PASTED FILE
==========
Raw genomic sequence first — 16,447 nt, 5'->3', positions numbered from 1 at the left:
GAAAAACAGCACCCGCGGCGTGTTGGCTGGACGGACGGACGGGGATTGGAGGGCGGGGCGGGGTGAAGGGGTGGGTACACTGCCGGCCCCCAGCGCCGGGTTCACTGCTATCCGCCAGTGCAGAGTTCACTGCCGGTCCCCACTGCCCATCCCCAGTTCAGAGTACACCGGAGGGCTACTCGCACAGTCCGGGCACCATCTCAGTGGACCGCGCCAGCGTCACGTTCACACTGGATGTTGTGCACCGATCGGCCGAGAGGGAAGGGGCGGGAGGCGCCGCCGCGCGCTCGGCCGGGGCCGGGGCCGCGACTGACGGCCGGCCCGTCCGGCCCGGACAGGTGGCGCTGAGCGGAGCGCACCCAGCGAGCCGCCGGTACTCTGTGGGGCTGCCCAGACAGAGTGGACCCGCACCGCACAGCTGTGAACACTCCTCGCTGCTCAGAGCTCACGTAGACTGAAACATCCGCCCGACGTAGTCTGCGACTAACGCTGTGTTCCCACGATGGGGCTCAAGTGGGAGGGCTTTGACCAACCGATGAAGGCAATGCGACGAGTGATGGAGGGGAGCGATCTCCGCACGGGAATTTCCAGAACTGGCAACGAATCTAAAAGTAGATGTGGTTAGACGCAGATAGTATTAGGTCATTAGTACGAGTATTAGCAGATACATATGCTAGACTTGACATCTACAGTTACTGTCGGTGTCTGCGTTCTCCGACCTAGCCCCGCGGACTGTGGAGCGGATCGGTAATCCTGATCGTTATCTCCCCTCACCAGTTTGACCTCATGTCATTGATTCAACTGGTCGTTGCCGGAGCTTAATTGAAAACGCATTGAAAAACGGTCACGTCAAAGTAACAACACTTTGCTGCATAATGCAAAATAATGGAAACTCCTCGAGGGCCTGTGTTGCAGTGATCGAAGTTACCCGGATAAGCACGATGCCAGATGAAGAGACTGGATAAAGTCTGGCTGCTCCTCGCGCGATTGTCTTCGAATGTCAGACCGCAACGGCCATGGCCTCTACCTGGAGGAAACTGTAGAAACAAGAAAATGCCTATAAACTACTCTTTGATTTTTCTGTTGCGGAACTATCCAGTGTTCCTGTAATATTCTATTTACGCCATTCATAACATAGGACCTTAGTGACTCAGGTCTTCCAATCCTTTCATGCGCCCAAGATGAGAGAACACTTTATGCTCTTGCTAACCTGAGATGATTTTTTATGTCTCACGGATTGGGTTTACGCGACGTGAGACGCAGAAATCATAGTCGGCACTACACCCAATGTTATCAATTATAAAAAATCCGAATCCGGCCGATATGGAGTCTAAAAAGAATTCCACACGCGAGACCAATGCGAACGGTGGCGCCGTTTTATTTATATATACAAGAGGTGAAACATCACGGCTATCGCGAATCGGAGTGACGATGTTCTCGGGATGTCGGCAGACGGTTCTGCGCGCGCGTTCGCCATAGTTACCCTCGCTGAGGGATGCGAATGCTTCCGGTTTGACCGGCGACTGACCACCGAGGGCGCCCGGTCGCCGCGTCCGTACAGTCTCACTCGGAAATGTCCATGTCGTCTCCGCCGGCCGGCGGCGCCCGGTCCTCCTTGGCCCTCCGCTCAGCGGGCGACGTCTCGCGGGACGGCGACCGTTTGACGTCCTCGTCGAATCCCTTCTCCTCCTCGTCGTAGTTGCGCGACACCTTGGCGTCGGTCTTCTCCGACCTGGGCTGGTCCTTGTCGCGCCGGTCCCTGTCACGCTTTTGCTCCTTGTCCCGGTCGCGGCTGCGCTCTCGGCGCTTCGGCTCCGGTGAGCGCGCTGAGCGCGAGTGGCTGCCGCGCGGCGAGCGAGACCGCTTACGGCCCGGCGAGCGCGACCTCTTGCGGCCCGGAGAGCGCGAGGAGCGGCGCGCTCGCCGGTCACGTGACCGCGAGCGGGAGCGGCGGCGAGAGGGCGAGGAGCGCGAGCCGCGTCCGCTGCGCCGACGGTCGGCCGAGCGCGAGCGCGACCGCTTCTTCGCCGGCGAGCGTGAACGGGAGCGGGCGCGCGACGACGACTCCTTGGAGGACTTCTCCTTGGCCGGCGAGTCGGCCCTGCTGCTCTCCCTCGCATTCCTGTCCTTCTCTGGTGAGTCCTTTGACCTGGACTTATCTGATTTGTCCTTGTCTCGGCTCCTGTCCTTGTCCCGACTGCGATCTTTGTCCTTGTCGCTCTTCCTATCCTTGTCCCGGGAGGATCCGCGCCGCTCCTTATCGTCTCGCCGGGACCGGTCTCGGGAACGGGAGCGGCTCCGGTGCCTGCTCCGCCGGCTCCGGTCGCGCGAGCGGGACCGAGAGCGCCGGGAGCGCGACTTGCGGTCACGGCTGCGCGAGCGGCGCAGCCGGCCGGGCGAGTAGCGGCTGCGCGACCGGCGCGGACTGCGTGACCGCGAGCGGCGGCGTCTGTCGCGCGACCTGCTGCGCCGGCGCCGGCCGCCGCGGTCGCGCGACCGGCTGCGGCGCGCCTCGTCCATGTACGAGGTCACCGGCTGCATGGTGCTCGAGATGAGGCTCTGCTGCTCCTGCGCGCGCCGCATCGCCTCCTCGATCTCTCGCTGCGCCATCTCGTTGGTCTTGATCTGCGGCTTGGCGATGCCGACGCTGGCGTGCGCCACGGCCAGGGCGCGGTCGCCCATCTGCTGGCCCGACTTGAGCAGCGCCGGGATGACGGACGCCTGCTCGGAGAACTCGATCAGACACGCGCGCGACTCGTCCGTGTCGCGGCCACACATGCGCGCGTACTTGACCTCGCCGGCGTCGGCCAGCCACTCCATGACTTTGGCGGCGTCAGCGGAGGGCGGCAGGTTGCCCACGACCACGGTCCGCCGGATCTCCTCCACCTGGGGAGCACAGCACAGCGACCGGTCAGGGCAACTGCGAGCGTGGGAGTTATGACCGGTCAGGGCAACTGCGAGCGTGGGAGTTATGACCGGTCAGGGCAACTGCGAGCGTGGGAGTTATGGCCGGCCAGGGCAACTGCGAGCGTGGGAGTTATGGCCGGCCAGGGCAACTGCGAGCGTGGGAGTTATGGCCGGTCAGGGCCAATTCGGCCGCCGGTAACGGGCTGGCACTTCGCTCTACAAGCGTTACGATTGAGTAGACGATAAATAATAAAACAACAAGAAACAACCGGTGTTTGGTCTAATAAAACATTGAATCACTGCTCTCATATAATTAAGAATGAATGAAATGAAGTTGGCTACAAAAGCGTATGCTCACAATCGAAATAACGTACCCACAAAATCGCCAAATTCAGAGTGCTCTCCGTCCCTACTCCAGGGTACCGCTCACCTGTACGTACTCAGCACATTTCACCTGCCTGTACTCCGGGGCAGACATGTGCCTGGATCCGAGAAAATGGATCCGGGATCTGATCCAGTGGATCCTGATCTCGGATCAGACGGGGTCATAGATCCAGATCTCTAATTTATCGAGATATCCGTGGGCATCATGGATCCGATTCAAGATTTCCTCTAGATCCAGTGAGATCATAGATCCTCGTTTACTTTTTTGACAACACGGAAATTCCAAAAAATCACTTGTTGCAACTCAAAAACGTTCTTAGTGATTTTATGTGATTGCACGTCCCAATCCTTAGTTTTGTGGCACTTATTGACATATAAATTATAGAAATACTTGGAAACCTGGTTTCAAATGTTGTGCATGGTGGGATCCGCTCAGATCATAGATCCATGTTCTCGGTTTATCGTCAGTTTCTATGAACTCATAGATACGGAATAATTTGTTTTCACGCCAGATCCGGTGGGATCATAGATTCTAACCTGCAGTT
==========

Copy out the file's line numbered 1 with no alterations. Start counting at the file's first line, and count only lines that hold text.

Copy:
Raw genomic sequence first — 16,447 nt, 5'->3', positions numbered from 1 at the left: